“Not surprisingly, major media had beaten him to Amman, too. He worked the Inter- Continental Hotel for contacts, knocking on the doors of every western journalist staying there. ‘I would go into people’s rooms, give them my spiel and basically beg,’ Bensman recalled. But they had no work to offer, and he was still having a tough time selling story ideas over the phone to unfamiliar editors.
Meanwhile, the meter was running. Bensman’s savings were quickly disappearing. Apart from his hotel, everything was expensive. “It was an economy set by the networks,” he said. Jordanians assumed that ‘if you were a foreign correspondent, you were a bottomless pit of money.’ Bumming rides from Japanese TV crews and filing
On Background again: From Amman, I was able to do a few stories, as follow, about anti-American protests and refugee camps on the Iraqi border that, for various reasons and again to my chagrin, never filled. In the end, I left the country hoping to take a ferry to the Egyptian Sinai and then by bus to Cairo; the ship turned out to be packed to overloaded with Egyptian refugees fleeing Iraq. I took the horrendous journey with the refugees and later penned a story for UPI that, I was gratified to be able to personally see, ran in all the Egyptian papers. After the war, I returned to Israel for awhile to try to cover the Arab “Intifada” for cash-poor UPI in exchange for office space and use of the phones and fax facilities. But, as recounted in World on a String, luck just wasn’t with me that trip:
“Todd Bensman, who after the Gulf War volunteered in UPI’s Jerusalem bureau in exchange for office space, almost parlayed his experience and the goodwill he generated into a job with UPI, covering the Kurds in Turkey. In the end, though, somebody else got the job and Bensman went broke. He decided to fly back to Alaska, where he lived out of his rusting pickup truck and gutted fish in a salmon cannery for several months until he could save enough money to drive down to the lower forty-eight, marshal his resources, and relaunch himself abroad, this time with solid preparation.”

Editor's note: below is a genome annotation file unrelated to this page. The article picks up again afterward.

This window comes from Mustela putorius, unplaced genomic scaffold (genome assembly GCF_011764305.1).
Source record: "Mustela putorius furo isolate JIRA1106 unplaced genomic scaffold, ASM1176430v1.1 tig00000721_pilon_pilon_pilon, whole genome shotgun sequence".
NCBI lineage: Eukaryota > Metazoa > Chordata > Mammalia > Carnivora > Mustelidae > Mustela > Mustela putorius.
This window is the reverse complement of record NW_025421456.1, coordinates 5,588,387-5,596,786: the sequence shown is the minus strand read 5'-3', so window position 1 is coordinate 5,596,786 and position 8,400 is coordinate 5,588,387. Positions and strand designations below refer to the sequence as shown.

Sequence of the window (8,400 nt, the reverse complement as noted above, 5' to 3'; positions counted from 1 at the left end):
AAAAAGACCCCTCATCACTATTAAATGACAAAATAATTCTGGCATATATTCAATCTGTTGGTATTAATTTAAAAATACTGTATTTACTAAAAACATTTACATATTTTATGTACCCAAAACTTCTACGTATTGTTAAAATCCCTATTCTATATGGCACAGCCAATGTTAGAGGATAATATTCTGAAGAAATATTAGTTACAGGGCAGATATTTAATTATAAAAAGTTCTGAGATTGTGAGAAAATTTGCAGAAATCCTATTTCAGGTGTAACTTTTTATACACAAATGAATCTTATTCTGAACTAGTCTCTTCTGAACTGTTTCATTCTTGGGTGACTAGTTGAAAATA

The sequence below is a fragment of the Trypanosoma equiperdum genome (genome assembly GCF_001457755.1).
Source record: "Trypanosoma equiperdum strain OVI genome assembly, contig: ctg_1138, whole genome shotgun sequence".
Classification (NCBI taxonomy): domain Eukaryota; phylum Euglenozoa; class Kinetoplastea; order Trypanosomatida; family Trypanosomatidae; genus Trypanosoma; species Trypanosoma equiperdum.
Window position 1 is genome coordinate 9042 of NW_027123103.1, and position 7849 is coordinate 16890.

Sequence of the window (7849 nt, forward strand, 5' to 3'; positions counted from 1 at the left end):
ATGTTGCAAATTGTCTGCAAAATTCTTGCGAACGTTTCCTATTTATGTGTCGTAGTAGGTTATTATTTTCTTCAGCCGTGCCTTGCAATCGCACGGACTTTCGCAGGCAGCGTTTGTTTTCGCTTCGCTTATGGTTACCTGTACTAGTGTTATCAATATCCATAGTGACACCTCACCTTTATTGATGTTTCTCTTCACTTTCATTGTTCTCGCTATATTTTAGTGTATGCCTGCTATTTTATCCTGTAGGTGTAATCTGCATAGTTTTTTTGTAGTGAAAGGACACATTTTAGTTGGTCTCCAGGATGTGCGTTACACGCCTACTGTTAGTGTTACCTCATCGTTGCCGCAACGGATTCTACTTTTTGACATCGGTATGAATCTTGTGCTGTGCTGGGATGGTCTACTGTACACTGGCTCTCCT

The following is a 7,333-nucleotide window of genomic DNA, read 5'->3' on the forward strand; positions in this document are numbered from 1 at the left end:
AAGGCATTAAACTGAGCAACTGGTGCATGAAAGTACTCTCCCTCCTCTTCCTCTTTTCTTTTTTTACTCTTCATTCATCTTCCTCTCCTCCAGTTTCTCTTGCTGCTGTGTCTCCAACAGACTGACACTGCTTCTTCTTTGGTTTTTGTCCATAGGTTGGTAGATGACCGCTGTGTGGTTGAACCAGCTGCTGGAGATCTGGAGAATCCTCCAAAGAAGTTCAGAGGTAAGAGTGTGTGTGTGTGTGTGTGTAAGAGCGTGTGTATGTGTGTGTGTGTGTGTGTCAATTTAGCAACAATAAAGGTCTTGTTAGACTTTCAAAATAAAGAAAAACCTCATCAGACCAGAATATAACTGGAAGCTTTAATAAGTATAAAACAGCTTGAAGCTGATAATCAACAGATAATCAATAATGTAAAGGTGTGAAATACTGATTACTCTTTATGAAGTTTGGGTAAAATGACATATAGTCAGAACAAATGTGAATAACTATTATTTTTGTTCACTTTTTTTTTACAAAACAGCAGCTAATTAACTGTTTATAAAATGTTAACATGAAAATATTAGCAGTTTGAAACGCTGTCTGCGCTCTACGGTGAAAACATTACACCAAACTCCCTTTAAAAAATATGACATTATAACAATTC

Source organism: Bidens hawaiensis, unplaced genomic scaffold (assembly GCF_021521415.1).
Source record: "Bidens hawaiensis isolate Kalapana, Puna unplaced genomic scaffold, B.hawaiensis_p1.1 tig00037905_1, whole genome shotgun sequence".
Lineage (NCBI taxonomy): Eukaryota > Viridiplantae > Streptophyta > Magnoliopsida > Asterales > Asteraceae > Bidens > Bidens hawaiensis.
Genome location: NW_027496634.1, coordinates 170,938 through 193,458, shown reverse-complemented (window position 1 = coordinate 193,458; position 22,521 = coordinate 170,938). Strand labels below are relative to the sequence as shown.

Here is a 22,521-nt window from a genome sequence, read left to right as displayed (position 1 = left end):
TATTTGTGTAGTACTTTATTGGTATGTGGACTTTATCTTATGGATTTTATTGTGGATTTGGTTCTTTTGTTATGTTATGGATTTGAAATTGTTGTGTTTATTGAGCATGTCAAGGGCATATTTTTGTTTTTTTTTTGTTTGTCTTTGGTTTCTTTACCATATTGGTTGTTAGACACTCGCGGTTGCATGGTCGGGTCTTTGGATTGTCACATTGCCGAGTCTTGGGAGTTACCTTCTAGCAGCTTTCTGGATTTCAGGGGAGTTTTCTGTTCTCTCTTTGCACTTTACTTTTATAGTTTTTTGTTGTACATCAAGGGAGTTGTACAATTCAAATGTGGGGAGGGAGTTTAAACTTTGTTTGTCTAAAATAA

Amman mosques brand U.S. ‘infidels’ in calls for prayer over loudspeakers
By Todd Bensman
Special to The Anchorage Times
AMMAN, Jordan – Mosque and church loudspeakers called people to special prayer Sunday morning following news of the allied ground
Amman’s Roman Orthodox Church told parishioners to pray for an end to the war and all world problems, while most Islamic mosques publicly changed prayers calling on Iraq to defeat “the infidels.”
Anger and apprehension were perceptible in the streets. A Spanish television crew was beaten in central Amman as it tried to conduct interviews, and Western journalists were advised to stay
“I think people are very, very angry, but they want to know what’s going on,” said Abdullah Hassanat, assistant editor of the Jordan Times. “If you get lots of Iraqi blood, you can expect some anger to spill out into the streets, but if Iraq is winning, people will get jubilant. The people here basically want to bloody the nose of the United States and its allies.”
Jordan’s King Hussein had not addressed the nation as of Sunday evening. But in a morning address, Jordanian Prime Minister MudarBadran condemned the invasion and called for an immediate cease-fire.
Information Minister Ibrahim Izzedin said in his regular morning news briefing that Jordan was surprised by the invasion but did not anticipate serious trouble in the streets. Instead, he said, a prolonged period of suspicion, tension and bad feeling had begun.
The U.S. Embassy in Jordan was open Sunday. The embassy last month reduced its 132-member staff to a skeleton crew and has been the scene of several raucous anti-American demonstrations.
Embassy officials said Sunday they had ordered no special precautions. The usual contingent of three Jordanian guards and a mobile machine gun emplacement were evident, but an additional army truck loaded with riot troops stood parked nearby.
Jordanian residents, meanwhile, were observed throughout the city listening to radios for additional news. Many expressed outrage at news of the invasion.
“Bush? I want to kill because he kills the Arabs,” said taxi driver Fadal Al-Sogayer. “I hope Iraq kills the American soldiers and Egypt, Syria, and France.”